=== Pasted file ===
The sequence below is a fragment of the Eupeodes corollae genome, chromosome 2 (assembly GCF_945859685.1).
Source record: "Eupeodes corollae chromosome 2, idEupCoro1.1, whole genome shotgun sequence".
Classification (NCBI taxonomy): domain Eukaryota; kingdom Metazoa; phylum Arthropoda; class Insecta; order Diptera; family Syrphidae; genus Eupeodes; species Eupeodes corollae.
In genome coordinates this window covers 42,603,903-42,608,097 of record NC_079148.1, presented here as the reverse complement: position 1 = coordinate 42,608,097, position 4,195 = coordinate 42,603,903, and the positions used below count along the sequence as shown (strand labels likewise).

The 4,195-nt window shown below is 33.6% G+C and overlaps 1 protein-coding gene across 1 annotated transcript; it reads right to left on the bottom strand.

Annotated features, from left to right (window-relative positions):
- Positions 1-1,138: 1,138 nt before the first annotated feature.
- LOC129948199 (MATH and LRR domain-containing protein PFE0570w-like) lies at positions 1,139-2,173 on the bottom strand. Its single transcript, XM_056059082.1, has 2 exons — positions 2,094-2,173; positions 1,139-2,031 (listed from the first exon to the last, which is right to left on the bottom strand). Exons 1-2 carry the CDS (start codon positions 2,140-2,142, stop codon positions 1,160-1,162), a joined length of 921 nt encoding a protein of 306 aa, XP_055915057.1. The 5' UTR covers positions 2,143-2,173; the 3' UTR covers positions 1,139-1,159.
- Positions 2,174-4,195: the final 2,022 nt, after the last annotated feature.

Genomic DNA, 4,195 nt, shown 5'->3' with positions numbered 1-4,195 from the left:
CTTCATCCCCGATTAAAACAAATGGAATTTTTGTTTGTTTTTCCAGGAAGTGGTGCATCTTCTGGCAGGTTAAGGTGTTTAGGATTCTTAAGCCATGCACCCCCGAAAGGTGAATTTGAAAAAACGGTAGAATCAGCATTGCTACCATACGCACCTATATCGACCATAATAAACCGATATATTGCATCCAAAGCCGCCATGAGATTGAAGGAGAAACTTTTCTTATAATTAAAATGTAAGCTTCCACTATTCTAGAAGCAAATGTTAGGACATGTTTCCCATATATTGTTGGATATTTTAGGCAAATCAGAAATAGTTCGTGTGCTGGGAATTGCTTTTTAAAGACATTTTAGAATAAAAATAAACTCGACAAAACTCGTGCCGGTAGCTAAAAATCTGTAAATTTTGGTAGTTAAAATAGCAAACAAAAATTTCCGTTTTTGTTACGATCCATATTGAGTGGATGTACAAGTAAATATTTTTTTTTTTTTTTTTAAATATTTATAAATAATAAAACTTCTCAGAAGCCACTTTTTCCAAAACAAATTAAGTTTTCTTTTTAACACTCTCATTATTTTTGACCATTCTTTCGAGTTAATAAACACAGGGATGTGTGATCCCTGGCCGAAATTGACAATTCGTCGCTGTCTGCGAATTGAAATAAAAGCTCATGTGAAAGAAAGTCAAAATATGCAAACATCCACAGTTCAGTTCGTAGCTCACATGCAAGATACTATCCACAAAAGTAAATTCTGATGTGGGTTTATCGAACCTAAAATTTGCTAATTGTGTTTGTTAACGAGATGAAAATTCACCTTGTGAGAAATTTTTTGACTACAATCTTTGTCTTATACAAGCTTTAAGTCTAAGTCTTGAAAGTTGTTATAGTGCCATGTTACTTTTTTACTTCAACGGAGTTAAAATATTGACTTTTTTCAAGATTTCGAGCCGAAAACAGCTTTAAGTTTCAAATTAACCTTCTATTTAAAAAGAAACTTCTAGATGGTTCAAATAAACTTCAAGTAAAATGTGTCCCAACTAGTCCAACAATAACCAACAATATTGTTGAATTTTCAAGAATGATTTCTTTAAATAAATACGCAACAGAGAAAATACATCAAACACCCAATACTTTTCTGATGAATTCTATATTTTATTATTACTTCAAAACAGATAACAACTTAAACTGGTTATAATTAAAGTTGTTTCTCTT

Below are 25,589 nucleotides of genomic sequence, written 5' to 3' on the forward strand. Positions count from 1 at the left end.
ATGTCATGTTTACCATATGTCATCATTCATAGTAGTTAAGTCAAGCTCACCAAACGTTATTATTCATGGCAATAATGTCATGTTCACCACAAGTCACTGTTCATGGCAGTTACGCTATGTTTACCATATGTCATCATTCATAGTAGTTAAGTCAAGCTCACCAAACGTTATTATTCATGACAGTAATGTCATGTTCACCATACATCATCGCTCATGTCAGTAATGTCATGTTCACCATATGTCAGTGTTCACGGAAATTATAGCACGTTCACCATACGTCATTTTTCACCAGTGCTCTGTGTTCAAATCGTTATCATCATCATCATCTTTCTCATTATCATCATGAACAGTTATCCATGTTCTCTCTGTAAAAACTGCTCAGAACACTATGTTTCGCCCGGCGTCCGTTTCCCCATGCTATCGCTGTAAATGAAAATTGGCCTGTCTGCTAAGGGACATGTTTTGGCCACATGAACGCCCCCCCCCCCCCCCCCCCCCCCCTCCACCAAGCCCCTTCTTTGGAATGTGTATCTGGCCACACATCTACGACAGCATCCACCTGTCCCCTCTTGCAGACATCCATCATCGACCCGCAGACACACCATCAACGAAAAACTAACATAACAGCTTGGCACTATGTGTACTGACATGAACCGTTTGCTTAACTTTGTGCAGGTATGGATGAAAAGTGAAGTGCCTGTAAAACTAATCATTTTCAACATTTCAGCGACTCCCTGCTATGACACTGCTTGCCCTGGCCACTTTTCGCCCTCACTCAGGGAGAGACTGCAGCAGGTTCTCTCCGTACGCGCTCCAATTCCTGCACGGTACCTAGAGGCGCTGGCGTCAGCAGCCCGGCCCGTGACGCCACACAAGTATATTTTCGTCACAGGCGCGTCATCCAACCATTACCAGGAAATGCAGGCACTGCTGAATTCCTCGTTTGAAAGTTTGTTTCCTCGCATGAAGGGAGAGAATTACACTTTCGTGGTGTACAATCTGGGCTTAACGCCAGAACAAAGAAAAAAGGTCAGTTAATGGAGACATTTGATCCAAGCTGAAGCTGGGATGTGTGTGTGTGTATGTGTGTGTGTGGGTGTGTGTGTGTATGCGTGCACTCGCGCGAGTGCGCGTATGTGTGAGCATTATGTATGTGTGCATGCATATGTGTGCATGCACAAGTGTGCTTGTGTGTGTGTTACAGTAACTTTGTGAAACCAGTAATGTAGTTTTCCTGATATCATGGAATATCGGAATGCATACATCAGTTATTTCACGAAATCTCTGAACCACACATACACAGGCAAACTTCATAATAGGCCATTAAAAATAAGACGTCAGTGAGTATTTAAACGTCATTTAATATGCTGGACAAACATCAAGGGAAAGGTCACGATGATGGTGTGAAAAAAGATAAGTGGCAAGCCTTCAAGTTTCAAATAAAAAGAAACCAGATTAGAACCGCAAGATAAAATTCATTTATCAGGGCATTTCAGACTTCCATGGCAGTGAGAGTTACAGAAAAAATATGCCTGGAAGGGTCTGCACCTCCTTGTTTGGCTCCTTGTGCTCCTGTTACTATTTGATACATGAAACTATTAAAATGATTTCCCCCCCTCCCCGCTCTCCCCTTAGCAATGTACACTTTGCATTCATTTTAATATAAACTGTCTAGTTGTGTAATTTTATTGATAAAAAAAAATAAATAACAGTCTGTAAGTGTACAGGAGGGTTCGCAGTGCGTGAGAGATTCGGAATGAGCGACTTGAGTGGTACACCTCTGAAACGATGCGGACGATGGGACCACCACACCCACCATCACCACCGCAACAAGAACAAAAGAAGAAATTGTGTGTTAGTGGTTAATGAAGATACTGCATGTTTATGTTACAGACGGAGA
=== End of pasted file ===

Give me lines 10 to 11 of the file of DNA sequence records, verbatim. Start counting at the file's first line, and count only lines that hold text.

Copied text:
Genomic DNA, 4,195 nt, shown 5'->3' with positions numbered 1-4,195 from the left:
CTTCATCCCCGATTAAAACAAATGGAATTTTTGTTTGTTTTTCCAGGAAGTGGTGCATCTTCTGGCAGGTTAAGGTGTTTAGGATTCTTAAGCCATGCACCCCCGAAAGGTGAATTTGAAAAAACGGTAGAATCAGCATTGCTACCATACGCACCTATATCGACCATAATAAACCGATATATTGCATCCAAAGCCGCCATGAGATTGAAGGAGAAACTTTTCTTATAATTAAAATGTAAGCTTCCACTATTCTAGAAGCAAATGTTAGGACATGTTTCCCATATATTGTTGGATATTTTAGGCAAATCAGAAATAGTTCGTGTGCTGGGAATTGCTTTTTAAAGACATTTTAGAATAAAAATAAACTCGACAAAACTCGTGCCGGTAGCTAAAAATCTGTAAATTTTGGTAGTTAAAATAGCAAACAAAAATTTCCGTTTTTGTTACGATCCATATTGAGTGGATGTACAAGTAAATATTTTTTTTTTTTTTTTTAAATATTTATAAATAATAAAACTTCTCAGAAGCCACTTTTTCCAAAACAAATTAAGTTTTCTTTTTAACACTCTCATTATTTTTGACCATTCTTTCGAGTTAATAAACACAGGGATGTGTGATCCCTGGCCGAAATTGACAATTCGTCGCTGTCTGCGAATTGAAATAAAAGCTCATGTGAAAGAAAGTCAAAATATGCAAACATCCACAGTTCAGTTCGTAGCTCACATGCAAGATACTATCCACAAAAGTAAATTCTGATGTGGGTTTATCGAACCTAAAATTTGCTAATTGTGTTTGTTAACGAGATGAAAATTCACCTTGTGAGAAATTTTTTGACTACAATCTTTGTCTTATACAAGCTTTAAGTCTAAGTCTTGAAAGTTGTTATAGTGCCATGTTACTTTTTTACTTCAACGGAGTTAAAATATTGACTTTTTTCAAGATTTCGAGCCGAAAACAGCTTTAAGTTTCAAATTAACCTTCTATTTAAAAAGAAACTTCTAGATGGTTCAAATAAACTTCAAGTAAAATGTGTCCCAACTAGTCCAACAATAACCAACAATATTGTTGAATTTTCAAGAATGATTTCTTTAAATAAATACGCAACAGAGAAAATACATCAAACACCCAATACTTTTCTGATGAATTCTATATTTTATTATTACTTCAAAACAGATAACAACTTAAACTGGTTATAATTAAAGTTGTTTCTCTT